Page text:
In recent months, however, there had been a lot of talk among insiders about lecanemab following the news of the death of two patients from edema and cerebral hemorrhage. Both deaths occurred outside the 18-month clinical trial period and are therefore not included in the newly published report. It is also not known whether the people involved had taken the actual drug or the placebo during the trial, although at the end of the 18 months they had both chosen to receive the actual drug by participating in a clinical trial extension (a practice that is often done to collect more data on the efficacy and safety of a treatment).

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One of the two people who died was a man in his eighties who had been taking anticoagulants to thin the blood for some time to control some heart problems. Before his death, he had been injured following several falls and had a transient ischemic attack (TIA, a stroke of moderate intensity and duration) shortly before his death. The other patient was a 65-year-old woman who had had a stroke treated with anticoagulants, before suffering a massive brain hemorrhage which eventually caused her death. According to the autopsy, lecanemab had probably weakened some blood vessels that had not then held up to anticoagulant therapy.

Eisai had issued a statement citing some analyzes conducted on the clinical histories of the two patients, concluding that the deaths could not be attributed to the intake of lecanemab, conclusions that were greeted with concern by various experts. In the clinical trial, 13 percent of patients treated with lecanemab had mild or moderate brain edema depending on the case, compared with 2 percent among those taking the placebo. In most cases, however, the edemas did not lead to particular symptoms and resolved after a few months. In contrast, 17 percent of the patients had cerebral hemorrhage, compared with 9 percent of those who received the placebo.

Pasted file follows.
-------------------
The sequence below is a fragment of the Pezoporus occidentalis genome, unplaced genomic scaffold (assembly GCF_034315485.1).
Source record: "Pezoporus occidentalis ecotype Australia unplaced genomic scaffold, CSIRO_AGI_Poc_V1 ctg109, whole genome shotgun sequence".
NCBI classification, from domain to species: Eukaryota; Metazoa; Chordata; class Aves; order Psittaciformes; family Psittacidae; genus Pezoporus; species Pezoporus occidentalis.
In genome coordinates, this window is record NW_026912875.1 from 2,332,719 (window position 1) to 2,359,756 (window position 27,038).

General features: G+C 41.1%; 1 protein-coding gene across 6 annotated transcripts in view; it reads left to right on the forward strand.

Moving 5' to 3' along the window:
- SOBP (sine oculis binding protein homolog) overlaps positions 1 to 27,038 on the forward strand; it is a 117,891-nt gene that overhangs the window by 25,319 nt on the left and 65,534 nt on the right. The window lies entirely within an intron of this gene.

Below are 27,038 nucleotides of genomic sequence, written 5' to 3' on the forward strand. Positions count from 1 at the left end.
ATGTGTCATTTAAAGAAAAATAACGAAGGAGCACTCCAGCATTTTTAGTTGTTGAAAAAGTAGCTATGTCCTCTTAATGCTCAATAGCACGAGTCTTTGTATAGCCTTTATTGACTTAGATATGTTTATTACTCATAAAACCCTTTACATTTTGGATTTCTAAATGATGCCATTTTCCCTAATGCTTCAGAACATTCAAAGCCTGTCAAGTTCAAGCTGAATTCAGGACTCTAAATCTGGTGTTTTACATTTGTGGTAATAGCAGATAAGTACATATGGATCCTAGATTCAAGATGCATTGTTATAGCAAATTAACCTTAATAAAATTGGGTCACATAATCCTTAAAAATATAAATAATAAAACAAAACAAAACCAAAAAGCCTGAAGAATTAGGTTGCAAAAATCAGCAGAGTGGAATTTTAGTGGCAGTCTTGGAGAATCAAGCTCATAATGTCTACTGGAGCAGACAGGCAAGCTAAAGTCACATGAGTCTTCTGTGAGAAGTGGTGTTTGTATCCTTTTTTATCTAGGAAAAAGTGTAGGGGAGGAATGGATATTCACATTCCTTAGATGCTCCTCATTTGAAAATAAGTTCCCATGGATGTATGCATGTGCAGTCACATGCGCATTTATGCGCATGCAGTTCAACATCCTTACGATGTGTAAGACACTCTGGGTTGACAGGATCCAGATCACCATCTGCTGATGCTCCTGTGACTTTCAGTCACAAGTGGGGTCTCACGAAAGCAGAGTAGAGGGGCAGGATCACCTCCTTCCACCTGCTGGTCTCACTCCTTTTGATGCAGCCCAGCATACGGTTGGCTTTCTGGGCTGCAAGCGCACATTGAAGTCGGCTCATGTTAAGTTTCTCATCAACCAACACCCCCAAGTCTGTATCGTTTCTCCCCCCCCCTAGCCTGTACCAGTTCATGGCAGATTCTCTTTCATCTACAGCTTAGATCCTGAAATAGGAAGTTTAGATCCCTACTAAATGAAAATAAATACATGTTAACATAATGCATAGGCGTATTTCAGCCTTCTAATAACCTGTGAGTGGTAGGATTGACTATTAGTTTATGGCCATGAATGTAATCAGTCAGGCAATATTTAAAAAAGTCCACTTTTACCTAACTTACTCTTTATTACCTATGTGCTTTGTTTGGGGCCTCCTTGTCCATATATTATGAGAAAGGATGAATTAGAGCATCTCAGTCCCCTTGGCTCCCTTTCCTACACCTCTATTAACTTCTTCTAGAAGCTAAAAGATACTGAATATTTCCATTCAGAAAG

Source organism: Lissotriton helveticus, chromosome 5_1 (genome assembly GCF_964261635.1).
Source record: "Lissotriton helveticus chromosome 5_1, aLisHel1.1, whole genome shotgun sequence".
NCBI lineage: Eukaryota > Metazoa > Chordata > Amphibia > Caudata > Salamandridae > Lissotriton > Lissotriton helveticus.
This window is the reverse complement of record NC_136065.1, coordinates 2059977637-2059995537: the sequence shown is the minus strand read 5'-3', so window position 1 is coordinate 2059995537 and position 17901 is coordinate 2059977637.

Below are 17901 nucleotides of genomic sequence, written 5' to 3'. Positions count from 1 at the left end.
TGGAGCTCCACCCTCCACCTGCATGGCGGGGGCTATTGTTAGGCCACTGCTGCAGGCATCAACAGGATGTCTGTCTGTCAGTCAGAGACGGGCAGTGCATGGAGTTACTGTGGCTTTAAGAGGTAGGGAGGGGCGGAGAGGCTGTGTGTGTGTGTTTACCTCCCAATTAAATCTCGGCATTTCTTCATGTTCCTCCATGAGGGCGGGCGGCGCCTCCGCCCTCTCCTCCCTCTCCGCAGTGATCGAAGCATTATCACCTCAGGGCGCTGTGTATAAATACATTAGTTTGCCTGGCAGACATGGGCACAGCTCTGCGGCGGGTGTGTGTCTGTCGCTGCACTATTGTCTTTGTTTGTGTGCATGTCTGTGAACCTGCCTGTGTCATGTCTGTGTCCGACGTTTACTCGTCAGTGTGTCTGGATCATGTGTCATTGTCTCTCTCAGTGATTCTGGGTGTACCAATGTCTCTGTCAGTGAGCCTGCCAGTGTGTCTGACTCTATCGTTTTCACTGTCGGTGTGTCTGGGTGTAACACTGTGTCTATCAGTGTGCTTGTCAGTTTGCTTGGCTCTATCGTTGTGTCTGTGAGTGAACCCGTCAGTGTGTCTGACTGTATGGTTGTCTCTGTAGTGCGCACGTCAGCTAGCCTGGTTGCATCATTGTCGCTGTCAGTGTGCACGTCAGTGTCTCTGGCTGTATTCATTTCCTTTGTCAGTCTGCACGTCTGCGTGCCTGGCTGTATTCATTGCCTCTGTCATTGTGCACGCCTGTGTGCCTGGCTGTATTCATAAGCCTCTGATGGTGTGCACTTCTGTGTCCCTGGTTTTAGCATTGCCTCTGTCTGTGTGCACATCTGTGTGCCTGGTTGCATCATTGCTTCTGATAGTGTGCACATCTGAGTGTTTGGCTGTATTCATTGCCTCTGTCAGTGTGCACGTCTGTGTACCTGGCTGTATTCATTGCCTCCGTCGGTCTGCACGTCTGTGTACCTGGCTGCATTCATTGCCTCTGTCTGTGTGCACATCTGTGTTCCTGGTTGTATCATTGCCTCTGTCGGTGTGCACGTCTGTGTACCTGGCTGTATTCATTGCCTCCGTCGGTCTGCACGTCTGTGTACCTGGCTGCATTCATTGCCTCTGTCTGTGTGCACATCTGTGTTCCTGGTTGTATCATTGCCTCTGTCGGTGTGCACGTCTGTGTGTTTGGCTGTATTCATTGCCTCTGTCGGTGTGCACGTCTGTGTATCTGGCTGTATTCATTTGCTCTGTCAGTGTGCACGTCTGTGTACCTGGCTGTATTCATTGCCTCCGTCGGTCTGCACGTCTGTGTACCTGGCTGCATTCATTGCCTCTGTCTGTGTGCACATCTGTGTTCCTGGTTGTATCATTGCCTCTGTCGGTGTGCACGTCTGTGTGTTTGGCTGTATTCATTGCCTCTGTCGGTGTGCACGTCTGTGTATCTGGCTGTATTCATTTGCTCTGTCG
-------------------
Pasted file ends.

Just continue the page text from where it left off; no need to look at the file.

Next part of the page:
The most serious adverse events occurred in 14 percent of the lecanemab patients and 11 percent in the placebo group. Just under 7 percent of the participants in the trial with the actual drug dropped out of the trial due to adverse effects, about twice as many as those given the placebo. After the intravenous infusion, which is given every two weeks, some patients had reported flu-like symptoms which decreased during treatment with subsequent infusions.

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At the beginning of 2023, the Food and Drug Administration (FDA), the US federal agency that deals with drugs, will have to decide whether to grant an accelerated approval path for lecanemab, in order to make it quickly available to patients. In this case, Eisai and Biogen will have to proceed with further clinical trials to demonstrate the benefits of the drug, in order to receive the necessary authorizations.

The approval process could be similar to that of aducanumab (whose trade name is Aduhelm), approved by the FDA in June 2021 and which has not led to the desired results. Already at the time, the approval had been accompanied by many doubts about its effectiveness and the very ways in which it had been approved, despite the lack of convincing evidence on efficacy and risks. A year and a half after its approval, aducanumab is little used and could end up in the long list of drugs developed with enormous investments and which have then led to disappointing results.

Leading pharmaceutical companies invest the equivalent of hundreds of millions of euros each year to develop and test new molecules, in search of the most promising candidates for obtaining new-generation drugs effective against Alzheimer’s. In 20 years of research, despite the numerous innovations and the availability of new discoveries, no drugs have emerged that have constituted a turning point for keeping the disease under control, which usually manifests itself after the age of 65 with early symptoms such as to remember recent events. Symptoms worsen with advancing age, with disorientation, sudden mood swings, depression and increasing difficulty remembering.